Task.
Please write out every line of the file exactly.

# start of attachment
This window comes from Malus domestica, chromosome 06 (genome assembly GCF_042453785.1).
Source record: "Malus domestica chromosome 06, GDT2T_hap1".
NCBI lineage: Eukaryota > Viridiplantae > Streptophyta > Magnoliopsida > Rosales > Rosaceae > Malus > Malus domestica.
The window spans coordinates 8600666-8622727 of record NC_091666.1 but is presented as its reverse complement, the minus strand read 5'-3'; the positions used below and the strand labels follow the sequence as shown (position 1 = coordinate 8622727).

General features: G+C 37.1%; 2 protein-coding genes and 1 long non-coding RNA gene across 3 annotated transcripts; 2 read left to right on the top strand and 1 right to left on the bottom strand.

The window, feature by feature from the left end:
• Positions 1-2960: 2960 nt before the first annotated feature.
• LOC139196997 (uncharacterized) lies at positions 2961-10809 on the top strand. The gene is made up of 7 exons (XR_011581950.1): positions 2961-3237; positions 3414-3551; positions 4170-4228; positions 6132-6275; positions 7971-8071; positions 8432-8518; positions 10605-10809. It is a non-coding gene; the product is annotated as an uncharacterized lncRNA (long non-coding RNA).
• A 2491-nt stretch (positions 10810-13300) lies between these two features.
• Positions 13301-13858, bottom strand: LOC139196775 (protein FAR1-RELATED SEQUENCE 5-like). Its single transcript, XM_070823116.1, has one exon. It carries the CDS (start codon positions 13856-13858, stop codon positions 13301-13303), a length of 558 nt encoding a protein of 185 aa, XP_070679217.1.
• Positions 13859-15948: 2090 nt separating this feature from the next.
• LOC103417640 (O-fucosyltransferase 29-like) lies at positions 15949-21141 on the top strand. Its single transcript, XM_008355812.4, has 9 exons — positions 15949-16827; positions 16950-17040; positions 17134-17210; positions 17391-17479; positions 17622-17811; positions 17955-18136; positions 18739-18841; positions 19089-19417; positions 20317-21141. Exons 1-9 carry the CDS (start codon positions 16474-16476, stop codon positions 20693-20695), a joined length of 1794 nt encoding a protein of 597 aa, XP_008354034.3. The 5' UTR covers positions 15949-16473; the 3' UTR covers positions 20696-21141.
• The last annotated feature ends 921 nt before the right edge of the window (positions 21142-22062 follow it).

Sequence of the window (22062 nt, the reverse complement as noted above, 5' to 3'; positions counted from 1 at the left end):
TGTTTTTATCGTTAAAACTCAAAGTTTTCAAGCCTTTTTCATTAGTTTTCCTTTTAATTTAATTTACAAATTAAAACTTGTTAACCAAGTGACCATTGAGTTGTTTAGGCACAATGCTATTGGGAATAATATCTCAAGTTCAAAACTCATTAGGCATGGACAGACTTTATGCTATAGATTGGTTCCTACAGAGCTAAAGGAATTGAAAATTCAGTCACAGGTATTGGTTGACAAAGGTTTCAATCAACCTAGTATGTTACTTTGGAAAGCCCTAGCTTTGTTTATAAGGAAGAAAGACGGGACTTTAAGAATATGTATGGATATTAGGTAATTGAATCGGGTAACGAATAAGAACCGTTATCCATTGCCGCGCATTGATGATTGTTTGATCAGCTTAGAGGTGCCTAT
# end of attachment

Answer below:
This window comes from Malus domestica, chromosome 06 (genome assembly GCF_042453785.1).
Source record: "Malus domestica chromosome 06, GDT2T_hap1".
NCBI lineage: Eukaryota > Viridiplantae > Streptophyta > Magnoliopsida > Rosales > Rosaceae > Malus > Malus domestica.
The window spans coordinates 8600666-8622727 of record NC_091666.1 but is presented as its reverse complement, the minus strand read 5'-3'; the positions used below and the strand labels follow the sequence as shown (position 1 = coordinate 8622727).

General features: G+C 37.1%; 2 protein-coding genes and 1 long non-coding RNA gene across 3 annotated transcripts; 2 read left to right on the top strand and 1 right to left on the bottom strand.

The window, feature by feature from the left end:
• Positions 1-2960: 2960 nt before the first annotated feature.
• LOC139196997 (uncharacterized) lies at positions 2961-10809 on the top strand. The gene is made up of 7 exons (XR_011581950.1): positions 2961-3237; positions 3414-3551; positions 4170-4228; positions 6132-6275; positions 7971-8071; positions 8432-8518; positions 10605-10809. It is a non-coding gene; the product is annotated as an uncharacterized lncRNA (long non-coding RNA).
• A 2491-nt stretch (positions 10810-13300) lies between these two features.
• Positions 13301-13858, bottom strand: LOC139196775 (protein FAR1-RELATED SEQUENCE 5-like). Its single transcript, XM_070823116.1, has one exon. It carries the CDS (start codon positions 13856-13858, stop codon positions 13301-13303), a length of 558 nt encoding a protein of 185 aa, XP_070679217.1.
• Positions 13859-15948: 2090 nt separating this feature from the next.
• LOC103417640 (O-fucosyltransferase 29-like) lies at positions 15949-21141 on the top strand. Its single transcript, XM_008355812.4, has 9 exons — positions 15949-16827; positions 16950-17040; positions 17134-17210; positions 17391-17479; positions 17622-17811; positions 17955-18136; positions 18739-18841; positions 19089-19417; positions 20317-21141. Exons 1-9 carry the CDS (start codon positions 16474-16476, stop codon positions 20693-20695), a joined length of 1794 nt encoding a protein of 597 aa, XP_008354034.3. The 5' UTR covers positions 15949-16473; the 3' UTR covers positions 20696-21141.
• The last annotated feature ends 921 nt before the right edge of the window (positions 21142-22062 follow it).

Sequence of the window (22062 nt, the reverse complement as noted above, 5' to 3'; positions counted from 1 at the left end):
TGTTTTTATCGTTAAAACTCAAAGTTTTCAAGCCTTTTTCATTAGTTTTCCTTTTAATTTAATTTACAAATTAAAACTTGTTAACCAAGTGACCATTGAGTTGTTTAGGCACAATGCTATTGGGAATAATATCTCAAGTTCAAAACTCATTAGGCATGGACAGACTTTATGCTATAGATTGGTTCCTACAGAGCTAAAGGAATTGAAAATTCAGTCACAGGTATTGGTTGACAAAGGTTTCAATCAACCTAGTATGTTACTTTGGAAAGCCCTAGCTTTGTTTATAAGGAAGAAAGACGGGACTTTAAGAATATGTATGGATATTAGGTAATTGAATCGGGTAACGAATAAGAACCGTTATCCATTGCCGCGCATTGATGATTGTTTGATCAGCTTAGAGGTGCCTAT